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Divine Friendship through St. Mary Magdalene, St. Joan of Arc, and St. Thérèse
Friendship between souls requires a journey whereby the “harmony of their hearts” is fine-tuned for the heavenly choir.
“Wisdom is the refulgence of eternal light, the spotless mirror of the power of God, the image of his goodness. And she, who is one, can do all things, and renews everything while herself perduring; And passing into holy souls from age to age, she produces friends of God and prophets.” ~ Wisdom 7: 26-27
The phenomenology of the Dove and Rose is a Jehannian-Thérèsian-inspired profession of faith. It is a journey in friendship with Jesus Christ, Our Lord and Savior, the Blessed Virgin Mary, the angels, and the saints. It is a story emerging through our interpretation of St. Joan of Arc's point of view and map of meaning. It is a story of how St. Mary Magdalene, on the shores of Provence, established a heavenly royal line for France as a form in the center of the Immaculate Heart of Mary. Through her contemplative life on the shores of modern-day France, Mary Magdalene established a royal diaspora through time and space devoted to the Immaculate Heart of Mary and to the form of France as a Magdalene lily of the Virgin Mary's heart. Through phenomenological comprehension, St. Joan of Arc guides us in divine friendship to our homeland in this heavenly France. Through the grace of holy friendship, we share in this royal calling. Divine friendship is founded on God's love, justice, and mercy, forming the essence of union with Jesus and Mary. Divine friendship, often called a union of hearts, is this devotion's remarkable and indelible sign.
Friendship, when it is genuine, is not readily affected, by these reversals of fortune. Based on the beauty of the soul, it arises from regions more liberal, purer, and deeper than any other affection.
Friendship is born from one soul into another soul; and the soul has value only in itself. Once we meet there, everything else disappears.
And yet, by an admiral privilege, time confirms friendship… like two rocks overhanging similar waves and showing them unwavering resistance, so do they notice the flow of years vainly attacking the unchanging harmony of their hearts.
A friendship between souls requires a journey whereby the “harmony of their hearts” is fine-tuned for the heavenly choir. Divine friendship is not merely an affection but an ongoing story of hearts uniting across time and space between souls purified in the blood of Christ. In this sense, divine friendship with St. Joan - and St. Thérèse as our interpreter of Joan’s life - has a fairytale quality revealing the appearance of the hidden story of Magdalene as it appears in our personal testimony and devotional expressions. This phenomenological expression emerges as a gift through an existential encounter, a “divine glance,” into the combined hearts of St. Joan of Arc and St. Thérèse of Lisieux. This encounter can be a moment in time or gradual but always draws the soul into a state of mind and heart which is the beginning of a holy friendship with St. Joan of Arc and St. Thérèse of Lisieux, our guides on this journey to Magdalene’s France.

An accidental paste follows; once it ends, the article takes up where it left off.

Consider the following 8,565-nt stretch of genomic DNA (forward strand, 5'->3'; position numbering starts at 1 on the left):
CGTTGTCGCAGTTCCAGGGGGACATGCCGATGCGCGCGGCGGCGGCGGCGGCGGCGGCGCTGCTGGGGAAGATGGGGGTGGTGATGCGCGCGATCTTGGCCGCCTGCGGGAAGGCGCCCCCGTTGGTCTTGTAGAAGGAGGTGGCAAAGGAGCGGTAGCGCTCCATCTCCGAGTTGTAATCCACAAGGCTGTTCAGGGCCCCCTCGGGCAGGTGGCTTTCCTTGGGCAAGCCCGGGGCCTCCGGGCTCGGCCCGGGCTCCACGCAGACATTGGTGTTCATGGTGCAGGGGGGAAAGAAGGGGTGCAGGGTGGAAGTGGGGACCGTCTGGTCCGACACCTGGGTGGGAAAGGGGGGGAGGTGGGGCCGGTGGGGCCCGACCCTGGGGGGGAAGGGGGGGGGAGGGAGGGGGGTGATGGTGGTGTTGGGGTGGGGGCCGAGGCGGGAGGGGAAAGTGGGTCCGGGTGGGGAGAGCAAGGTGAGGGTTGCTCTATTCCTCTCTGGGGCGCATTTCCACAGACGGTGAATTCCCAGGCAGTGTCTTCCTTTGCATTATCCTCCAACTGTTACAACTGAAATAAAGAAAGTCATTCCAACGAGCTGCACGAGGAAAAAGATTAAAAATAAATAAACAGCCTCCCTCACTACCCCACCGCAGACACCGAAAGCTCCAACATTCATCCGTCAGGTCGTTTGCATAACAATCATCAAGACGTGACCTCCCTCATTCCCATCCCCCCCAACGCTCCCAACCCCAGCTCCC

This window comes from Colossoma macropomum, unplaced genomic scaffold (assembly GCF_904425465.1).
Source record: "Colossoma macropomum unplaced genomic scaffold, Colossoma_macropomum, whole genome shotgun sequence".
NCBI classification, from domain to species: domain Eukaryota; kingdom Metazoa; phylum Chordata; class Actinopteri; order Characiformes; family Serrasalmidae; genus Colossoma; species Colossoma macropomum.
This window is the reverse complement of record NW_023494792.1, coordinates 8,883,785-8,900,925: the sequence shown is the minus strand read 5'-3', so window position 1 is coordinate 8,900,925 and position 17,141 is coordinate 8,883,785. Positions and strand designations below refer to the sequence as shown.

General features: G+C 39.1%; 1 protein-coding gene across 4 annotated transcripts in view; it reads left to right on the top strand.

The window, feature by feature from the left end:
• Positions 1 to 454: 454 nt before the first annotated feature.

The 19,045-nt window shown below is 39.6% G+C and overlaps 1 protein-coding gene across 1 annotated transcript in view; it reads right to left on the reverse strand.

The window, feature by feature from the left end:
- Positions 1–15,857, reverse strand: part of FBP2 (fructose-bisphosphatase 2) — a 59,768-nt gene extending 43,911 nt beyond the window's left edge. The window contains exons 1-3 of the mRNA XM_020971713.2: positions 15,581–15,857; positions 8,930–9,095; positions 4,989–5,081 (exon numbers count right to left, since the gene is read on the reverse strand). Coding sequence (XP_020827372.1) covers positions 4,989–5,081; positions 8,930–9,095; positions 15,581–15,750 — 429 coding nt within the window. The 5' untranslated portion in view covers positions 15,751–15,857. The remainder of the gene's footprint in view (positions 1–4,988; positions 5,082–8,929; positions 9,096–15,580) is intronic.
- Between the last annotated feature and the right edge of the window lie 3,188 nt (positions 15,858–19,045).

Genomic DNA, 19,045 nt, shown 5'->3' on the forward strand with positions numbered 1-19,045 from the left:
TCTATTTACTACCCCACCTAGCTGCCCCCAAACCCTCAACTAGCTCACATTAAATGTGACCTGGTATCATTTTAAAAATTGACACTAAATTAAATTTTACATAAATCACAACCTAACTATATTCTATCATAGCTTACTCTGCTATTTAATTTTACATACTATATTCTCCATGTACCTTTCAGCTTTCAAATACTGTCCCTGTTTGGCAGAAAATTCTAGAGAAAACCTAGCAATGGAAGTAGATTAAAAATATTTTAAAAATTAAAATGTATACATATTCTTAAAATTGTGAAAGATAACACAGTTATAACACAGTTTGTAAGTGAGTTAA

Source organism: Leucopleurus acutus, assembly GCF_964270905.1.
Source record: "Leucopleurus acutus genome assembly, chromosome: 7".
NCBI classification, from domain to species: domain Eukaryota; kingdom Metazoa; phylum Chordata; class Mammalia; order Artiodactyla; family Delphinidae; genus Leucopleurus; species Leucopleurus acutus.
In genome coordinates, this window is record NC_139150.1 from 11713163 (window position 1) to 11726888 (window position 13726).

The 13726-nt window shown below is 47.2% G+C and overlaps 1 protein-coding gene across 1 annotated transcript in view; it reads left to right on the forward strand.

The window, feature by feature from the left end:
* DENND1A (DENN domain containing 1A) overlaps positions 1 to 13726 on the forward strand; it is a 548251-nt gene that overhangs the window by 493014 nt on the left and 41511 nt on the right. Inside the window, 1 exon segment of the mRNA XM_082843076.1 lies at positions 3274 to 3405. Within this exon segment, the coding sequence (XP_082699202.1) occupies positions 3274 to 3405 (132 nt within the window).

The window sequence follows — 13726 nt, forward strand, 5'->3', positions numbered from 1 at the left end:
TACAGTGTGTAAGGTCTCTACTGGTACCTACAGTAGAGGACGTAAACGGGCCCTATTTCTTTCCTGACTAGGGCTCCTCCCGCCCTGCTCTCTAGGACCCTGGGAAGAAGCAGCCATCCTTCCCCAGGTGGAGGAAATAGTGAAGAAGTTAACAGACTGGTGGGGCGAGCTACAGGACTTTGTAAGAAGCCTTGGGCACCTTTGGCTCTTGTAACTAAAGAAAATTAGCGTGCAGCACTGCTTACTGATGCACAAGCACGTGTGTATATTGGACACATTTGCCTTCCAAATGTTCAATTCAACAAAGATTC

The process for responding to the call to holy friendship with St. Joan and St. Thérèse begins with a sense of being ‘urged’ by the Holy Spirit to discover the meaning of the divine glance. What is this? What is this love and affection for Joan and Thérèse? What does it mean? I must search it out! This leads to descriptive reflection and journaling as our means of searching. New maps of meaning emerge in our interior. We begin to connect the various nodes of meaning into a ‘story.’ The story reveals ‘that which we are not yet’ but toward which we are called. The story develops further as we contemplate, reflect, and journal. Empathy with St. Joan as we understand her through the hermeneutics of St. Thérèse becomes the foundation of our newly formed map of meaning. We begin to see as she sees based on our empathic understanding of her own map of meaning. The ‘syntax’ developing the coherence of the larger story emerges through the Magdalene, the foundress of our heavenly French royal line. Mary Magdalene, as the interior spiritual being of France, is the ‘gestalt’ image of this story.
Jesus Christ had left his mother to Jerusalem, St. Peter to Rome, St. John to Asia; to whom would he bequeath Mary Magdalene?
We already know; it was France that received from the hand of God that part of the testament of His Son.
As the heavenly form we seek in the center of the Immaculate Heart of Mary, France is bequeathed in divine friendship to the interior being, the gestalt image of Mary Magdalene. This we can confirm by the testimony of history and tradition. Through her heart and in her friendship, we will enter fully into divine friendship with Jesus and Mary in this holy Kingdom prepared for us. This is the Kingdom toward which St. Joan and St. Thérèse, our French royal sisters in heaven, lead us.
 Lacordaire, OP, The Life of St. Mary Magdalene, 11–12.
 Lacordaire, OP, 58.
 McClosky, The Life of St. Mary Magdalene - The Life Story of St. Mary Magdalene the First Apostle and Apostle to the Apostles as Theological Biography, 202–3.